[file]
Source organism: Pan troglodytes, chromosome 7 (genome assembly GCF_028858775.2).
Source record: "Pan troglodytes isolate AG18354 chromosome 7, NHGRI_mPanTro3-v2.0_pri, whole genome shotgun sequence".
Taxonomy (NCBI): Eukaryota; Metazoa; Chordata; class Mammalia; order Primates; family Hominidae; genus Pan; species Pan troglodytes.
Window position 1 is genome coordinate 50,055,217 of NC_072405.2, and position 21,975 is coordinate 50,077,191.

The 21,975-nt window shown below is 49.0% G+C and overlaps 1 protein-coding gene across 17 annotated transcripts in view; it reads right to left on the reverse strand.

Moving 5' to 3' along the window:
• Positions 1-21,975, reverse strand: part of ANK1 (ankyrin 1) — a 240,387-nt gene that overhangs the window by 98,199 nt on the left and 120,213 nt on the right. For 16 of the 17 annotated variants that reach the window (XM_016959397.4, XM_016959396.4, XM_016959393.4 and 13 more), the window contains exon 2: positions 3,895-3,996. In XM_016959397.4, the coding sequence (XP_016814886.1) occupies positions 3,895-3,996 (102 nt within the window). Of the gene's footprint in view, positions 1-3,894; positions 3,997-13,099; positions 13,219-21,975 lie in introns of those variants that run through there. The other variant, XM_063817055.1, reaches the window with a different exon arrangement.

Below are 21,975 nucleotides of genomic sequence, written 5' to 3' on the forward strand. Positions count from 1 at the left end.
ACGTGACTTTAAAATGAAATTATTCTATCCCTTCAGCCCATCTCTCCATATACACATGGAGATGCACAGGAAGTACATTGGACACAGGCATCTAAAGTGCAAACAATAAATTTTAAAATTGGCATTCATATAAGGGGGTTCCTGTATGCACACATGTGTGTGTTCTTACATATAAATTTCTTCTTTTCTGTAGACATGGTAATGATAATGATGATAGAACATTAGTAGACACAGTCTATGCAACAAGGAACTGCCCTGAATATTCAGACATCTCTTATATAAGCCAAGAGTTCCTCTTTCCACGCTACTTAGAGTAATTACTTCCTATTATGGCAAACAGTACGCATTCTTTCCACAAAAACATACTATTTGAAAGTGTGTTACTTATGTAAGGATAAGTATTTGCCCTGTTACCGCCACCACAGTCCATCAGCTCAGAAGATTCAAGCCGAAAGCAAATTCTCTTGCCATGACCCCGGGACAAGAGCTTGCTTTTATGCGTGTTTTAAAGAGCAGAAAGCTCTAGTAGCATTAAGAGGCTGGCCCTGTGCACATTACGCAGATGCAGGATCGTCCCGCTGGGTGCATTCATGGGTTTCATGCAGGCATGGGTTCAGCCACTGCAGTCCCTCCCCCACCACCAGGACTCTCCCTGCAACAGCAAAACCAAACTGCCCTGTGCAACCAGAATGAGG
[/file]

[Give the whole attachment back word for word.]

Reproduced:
Source organism: Pan troglodytes, chromosome 7 (genome assembly GCF_028858775.2).
Source record: "Pan troglodytes isolate AG18354 chromosome 7, NHGRI_mPanTro3-v2.0_pri, whole genome shotgun sequence".
Taxonomy (NCBI): Eukaryota; Metazoa; Chordata; class Mammalia; order Primates; family Hominidae; genus Pan; species Pan troglodytes.
Window position 1 is genome coordinate 50,055,217 of NC_072405.2, and position 21,975 is coordinate 50,077,191.

The 21,975-nt window shown below is 49.0% G+C and overlaps 1 protein-coding gene across 17 annotated transcripts in view; it reads right to left on the reverse strand.

Moving 5' to 3' along the window:
• Positions 1-21,975, reverse strand: part of ANK1 (ankyrin 1) — a 240,387-nt gene that overhangs the window by 98,199 nt on the left and 120,213 nt on the right. For 16 of the 17 annotated variants that reach the window (XM_016959397.4, XM_016959396.4, XM_016959393.4 and 13 more), the window contains exon 2: positions 3,895-3,996. In XM_016959397.4, the coding sequence (XP_016814886.1) occupies positions 3,895-3,996 (102 nt within the window). Of the gene's footprint in view, positions 1-3,894; positions 3,997-13,099; positions 13,219-21,975 lie in introns of those variants that run through there. The other variant, XM_063817055.1, reaches the window with a different exon arrangement.

Below are 21,975 nucleotides of genomic sequence, written 5' to 3' on the forward strand. Positions count from 1 at the left end.
ACGTGACTTTAAAATGAAATTATTCTATCCCTTCAGCCCATCTCTCCATATACACATGGAGATGCACAGGAAGTACATTGGACACAGGCATCTAAAGTGCAAACAATAAATTTTAAAATTGGCATTCATATAAGGGGGTTCCTGTATGCACACATGTGTGTGTTCTTACATATAAATTTCTTCTTTTCTGTAGACATGGTAATGATAATGATGATAGAACATTAGTAGACACAGTCTATGCAACAAGGAACTGCCCTGAATATTCAGACATCTCTTATATAAGCCAAGAGTTCCTCTTTCCACGCTACTTAGAGTAATTACTTCCTATTATGGCAAACAGTACGCATTCTTTCCACAAAAACATACTATTTGAAAGTGTGTTACTTATGTAAGGATAAGTATTTGCCCTGTTACCGCCACCACAGTCCATCAGCTCAGAAGATTCAAGCCGAAAGCAAATTCTCTTGCCATGACCCCGGGACAAGAGCTTGCTTTTATGCGTGTTTTAAAGAGCAGAAAGCTCTAGTAGCATTAAGAGGCTGGCCCTGTGCACATTACGCAGATGCAGGATCGTCCCGCTGGGTGCATTCATGGGTTTCATGCAGGCATGGGTTCAGCCACTGCAGTCCCTCCCCCACCACCAGGACTCTCCCTGCAACAGCAAAACCAAACTGCCCTGTGCAACCAGAATGAGG